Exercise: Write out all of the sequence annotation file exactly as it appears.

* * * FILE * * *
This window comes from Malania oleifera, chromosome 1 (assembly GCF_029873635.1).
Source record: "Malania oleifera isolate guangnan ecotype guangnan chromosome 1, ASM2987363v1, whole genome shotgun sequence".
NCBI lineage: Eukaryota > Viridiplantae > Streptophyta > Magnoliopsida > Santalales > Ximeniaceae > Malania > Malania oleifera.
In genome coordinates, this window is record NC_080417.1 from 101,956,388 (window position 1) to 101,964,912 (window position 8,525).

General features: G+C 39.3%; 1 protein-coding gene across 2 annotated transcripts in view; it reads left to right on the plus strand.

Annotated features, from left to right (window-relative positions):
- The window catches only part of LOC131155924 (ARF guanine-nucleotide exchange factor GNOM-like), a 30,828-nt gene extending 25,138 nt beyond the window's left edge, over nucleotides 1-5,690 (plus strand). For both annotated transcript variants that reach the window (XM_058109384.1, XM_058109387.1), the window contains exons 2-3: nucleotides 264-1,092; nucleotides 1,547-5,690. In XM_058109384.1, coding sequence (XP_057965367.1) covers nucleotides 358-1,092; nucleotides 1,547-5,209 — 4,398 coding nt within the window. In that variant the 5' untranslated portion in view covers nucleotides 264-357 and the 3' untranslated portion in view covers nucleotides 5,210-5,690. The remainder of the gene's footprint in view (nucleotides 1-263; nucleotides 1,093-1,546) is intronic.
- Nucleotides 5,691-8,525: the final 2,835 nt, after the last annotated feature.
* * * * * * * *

This window comes from Malania oleifera, chromosome 1 (assembly GCF_029873635.1).
Source record: "Malania oleifera isolate guangnan ecotype guangnan chromosome 1, ASM2987363v1, whole genome shotgun sequence".
NCBI lineage: Eukaryota > Viridiplantae > Streptophyta > Magnoliopsida > Santalales > Ximeniaceae > Malania > Malania oleifera.
In genome coordinates, this window is record NC_080417.1 from 101,956,388 (window position 1) to 101,964,912 (window position 8,525).

General features: G+C 39.3%; 1 protein-coding gene across 2 annotated transcripts in view; it reads left to right on the plus strand.

Annotated features, from left to right (window-relative positions):
- The window catches only part of LOC131155924 (ARF guanine-nucleotide exchange factor GNOM-like), a 30,828-nt gene extending 25,138 nt beyond the window's left edge, over nucleotides 1-5,690 (plus strand). For both annotated transcript variants that reach the window (XM_058109384.1, XM_058109387.1), the window contains exons 2-3: nucleotides 264-1,092; nucleotides 1,547-5,690. In XM_058109384.1, coding sequence (XP_057965367.1) covers nucleotides 358-1,092; nucleotides 1,547-5,209 — 4,398 coding nt within the window. In that variant the 5' untranslated portion in view covers nucleotides 264-357 and the 3' untranslated portion in view covers nucleotides 5,210-5,690. The remainder of the gene's footprint in view (nucleotides 1-263; nucleotides 1,093-1,546) is intronic.
- Nucleotides 5,691-8,525: the final 2,835 nt, after the last annotated feature.